On 3 May 2016 the government of the Principality of Liechtenstein published a consultation report on the amendment of the tax law. The proposed changes are expected to enter into force as of 1 January 2017.
With the changes Liechtenstein intends to implement the minimum standards by the OECD and G20 on Base Erosion and Profit Shifting (BEPS). The proposed changes include measures to avoid double non-taxation (Action 2), measures to avoid harmful tax practices, including the exchange of tax rulings (Action 5) and measures to improve tax transparency through the introduction of a mandatory transfer pricing documentation (Action 13).
Additional minimum standards such as Country-by-Country reporting (also Action 13) and the introduction of anti-abuse measures in double tax treaties (Action 6) shall be implemented in autumn 2016 in a separate law and the revision of double tax treaties, respectively.
Please read below how the proposed changes may affect our clients:
Introduction of the correspondence principle for dividends to avoid double non-taxation (Action 2)
Dividend income from domestic and foreign participations in corporations as well as capital gains on such participations are generally tax exempt in Liechtenstein. Under certain conditions, also income received from indirect participations in corporations (i.e. fund investments and investments in partnerships) may be tax exempt.
With the proposed changes, investors in Liechtenstein (shareholders or beneficiaries) shall only benefit from the participation exemption on dividend income if the payment is not tax deductible in the source country.
The introduction of the correspondence principle leads to a number of implementation issues for our clients (e.g. burden of proof regarding taxation in source country) that are currently discussed in the consultation process.
Abolishment of IP-box regime (Action 5)
In 2011 Liechtenstein introduced an IP-box regime in connection with the complete revision of its tax law. The current IP-box regime does not comply with the modified nexus approach by the OECD. Therefore, the Liechtenstein government decided to abolish the current IP-box regime with a phasing-out period of 4 years (i.e. until end of tax period 2020).
Whether a new (BEPS-compliant) IP-box regime shall be introduced subsequently is subject to further analysis by the government and not yet clear.
Spontaneous exchange of tax rulings (Action 5)
The draft legislation introduces the definition of the term “tax rulings” and describes the process of obtaining and the effect of a tax ruling.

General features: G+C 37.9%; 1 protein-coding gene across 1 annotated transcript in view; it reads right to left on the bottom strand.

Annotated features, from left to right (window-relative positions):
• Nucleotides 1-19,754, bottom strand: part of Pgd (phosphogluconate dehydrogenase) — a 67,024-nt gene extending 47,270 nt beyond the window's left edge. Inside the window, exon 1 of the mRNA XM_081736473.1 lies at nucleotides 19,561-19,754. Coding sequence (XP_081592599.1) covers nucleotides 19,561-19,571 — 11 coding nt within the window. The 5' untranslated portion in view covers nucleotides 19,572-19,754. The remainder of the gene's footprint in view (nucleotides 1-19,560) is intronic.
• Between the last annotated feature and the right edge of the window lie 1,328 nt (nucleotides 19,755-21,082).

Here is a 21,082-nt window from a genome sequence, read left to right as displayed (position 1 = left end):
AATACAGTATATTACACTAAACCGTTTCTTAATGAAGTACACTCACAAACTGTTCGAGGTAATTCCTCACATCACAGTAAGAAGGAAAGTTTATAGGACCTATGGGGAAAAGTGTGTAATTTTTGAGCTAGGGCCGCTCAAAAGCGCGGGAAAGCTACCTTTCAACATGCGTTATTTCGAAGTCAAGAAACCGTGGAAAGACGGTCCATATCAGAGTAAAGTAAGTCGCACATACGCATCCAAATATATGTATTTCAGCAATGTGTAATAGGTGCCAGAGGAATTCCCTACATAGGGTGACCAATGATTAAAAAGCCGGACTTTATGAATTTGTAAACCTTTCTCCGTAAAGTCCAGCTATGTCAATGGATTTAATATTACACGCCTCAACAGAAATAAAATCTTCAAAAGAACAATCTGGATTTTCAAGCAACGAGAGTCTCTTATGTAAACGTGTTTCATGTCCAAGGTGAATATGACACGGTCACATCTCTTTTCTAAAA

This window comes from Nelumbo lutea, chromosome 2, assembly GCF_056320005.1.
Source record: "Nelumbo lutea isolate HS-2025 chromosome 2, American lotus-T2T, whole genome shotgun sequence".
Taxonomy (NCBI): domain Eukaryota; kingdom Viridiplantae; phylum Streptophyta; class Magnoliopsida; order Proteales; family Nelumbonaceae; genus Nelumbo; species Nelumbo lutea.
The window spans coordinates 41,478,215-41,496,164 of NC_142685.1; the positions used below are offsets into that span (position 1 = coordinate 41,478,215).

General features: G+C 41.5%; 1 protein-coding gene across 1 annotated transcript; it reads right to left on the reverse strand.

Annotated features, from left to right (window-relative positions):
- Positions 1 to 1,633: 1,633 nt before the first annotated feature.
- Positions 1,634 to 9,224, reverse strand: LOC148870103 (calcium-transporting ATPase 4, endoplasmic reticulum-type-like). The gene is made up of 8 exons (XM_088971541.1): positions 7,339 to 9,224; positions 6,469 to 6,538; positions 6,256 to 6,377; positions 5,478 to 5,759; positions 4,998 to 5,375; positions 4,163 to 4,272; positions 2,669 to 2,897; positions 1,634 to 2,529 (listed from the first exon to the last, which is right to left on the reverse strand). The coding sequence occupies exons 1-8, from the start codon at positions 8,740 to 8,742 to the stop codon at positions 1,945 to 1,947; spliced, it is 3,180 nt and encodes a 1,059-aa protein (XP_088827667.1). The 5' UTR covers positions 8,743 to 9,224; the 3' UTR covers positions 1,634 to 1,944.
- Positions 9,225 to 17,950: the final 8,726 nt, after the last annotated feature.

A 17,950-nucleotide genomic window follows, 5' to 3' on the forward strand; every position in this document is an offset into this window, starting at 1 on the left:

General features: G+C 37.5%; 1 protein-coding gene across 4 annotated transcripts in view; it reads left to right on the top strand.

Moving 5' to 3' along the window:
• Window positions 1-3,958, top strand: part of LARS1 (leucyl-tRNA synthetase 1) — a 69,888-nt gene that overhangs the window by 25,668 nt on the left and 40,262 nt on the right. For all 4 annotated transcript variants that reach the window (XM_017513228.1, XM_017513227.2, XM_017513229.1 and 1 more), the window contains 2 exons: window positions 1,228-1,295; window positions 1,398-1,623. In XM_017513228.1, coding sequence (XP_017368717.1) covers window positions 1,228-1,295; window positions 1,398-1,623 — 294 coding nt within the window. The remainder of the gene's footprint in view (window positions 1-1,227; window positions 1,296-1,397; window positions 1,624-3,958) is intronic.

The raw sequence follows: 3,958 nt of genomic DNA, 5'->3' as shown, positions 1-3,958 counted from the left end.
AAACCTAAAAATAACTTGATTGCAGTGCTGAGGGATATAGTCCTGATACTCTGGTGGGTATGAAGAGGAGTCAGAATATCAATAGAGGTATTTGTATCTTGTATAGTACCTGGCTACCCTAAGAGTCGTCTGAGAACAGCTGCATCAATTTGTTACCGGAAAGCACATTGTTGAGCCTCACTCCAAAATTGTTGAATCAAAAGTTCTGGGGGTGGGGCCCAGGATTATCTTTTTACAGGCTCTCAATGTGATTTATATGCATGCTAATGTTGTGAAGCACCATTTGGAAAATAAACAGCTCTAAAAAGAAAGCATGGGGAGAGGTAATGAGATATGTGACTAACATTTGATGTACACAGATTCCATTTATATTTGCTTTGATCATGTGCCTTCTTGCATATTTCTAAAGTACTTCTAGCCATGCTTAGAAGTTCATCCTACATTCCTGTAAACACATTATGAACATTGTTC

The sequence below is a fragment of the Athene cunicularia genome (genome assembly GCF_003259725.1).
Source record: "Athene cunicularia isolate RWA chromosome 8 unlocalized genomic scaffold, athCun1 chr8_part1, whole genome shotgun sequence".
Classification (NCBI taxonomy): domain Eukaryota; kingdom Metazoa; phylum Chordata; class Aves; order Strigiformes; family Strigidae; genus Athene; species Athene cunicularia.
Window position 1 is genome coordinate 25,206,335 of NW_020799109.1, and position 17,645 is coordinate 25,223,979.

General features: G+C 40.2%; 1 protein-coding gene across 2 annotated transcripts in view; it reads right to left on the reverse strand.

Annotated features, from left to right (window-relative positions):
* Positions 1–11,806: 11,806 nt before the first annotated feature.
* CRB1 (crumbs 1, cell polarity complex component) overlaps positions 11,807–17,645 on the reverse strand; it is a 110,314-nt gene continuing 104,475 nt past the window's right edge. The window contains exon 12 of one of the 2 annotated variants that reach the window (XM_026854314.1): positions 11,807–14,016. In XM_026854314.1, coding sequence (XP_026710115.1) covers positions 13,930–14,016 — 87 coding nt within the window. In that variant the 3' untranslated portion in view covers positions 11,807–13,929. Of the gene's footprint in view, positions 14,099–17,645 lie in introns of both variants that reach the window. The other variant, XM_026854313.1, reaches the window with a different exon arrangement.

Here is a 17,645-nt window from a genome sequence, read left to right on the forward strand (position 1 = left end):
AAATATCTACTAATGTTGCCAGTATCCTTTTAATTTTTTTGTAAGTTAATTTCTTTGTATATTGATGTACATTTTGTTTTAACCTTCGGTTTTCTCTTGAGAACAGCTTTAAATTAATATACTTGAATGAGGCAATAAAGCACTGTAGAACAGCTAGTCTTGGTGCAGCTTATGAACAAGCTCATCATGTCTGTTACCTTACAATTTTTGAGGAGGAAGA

The legal basis for the exchange of tax rulings will be article 7 of the Convention on Mutual Administrative Assistance in Tax Matters (MAC) which is currently subject to the national ratification procedure in Liechtenstein. The exchange of the tax rulings as such shall be regulated in the Act on International Administrative Assistance in Tax Matters or a separate law. Based on the current state of knowledge, we understand that the following categories of tax rulings may be exchanged:
- Rulings related to preferential tax regimes;
- Unilateral advance pricing agreements or other unilateral cross-border rulings in respect of transfer pricing;
- Cross-border rulings providing for a downward adjustment of taxable profits;
- PE (permanent establishments) rulings;
- Related party conduit rulings;
- Any other type of ruling agreed by the Forum on Harmful tax practices giving rise to BEPS concerns.
The consultation report does not specify whether tax rulings issued on or after 1 January 2010 that were still in force at 1 January 2014 will be subject to the ruling exchange (as foreseen in the OECD Report on Action 5). Practical questions affecting our clients are currently discussed in the consultation process (e.g. based on which criteria Liechtenstein will judge whether a tax ruling is still in force).
Mandatory transfer pricing documentation (Action 13)
Until now companies in Liechtenstein were not obliged to prepare a transfer pricing documentation. Based on the draft legislation, in future all companies will be obliged to provide upon request by the tax authority (i.e. no periodical filing) documentation regarding the adequacy of transfer prices of transactions with related companies or permanent establishments.
Large companies have to prepare the transfer pricing documentation based on an internationally accepted standard. If a company exceeds the following three criteria, it qualifies as a large company (based on Liechtenstein company law):
- Total assets CHF 25.9 Mio.
- Net revenue CHF 51.8 Mio. and
- Annual average of 250 full time employees.
The draft legislation also contains other changes that are not linked to the implementation of BEPS. In particular, compensations paid to foreign corporations in accordance with their role as a member of the board of directors or management of a Liechtenstein entity shall be subject to withholding tax (i.e. foreign corporations will be subject to limited tax liability in Liechtenstein).
Draft consulation report
Click here to see the draft consultation report.
If you have any questions, please contact me.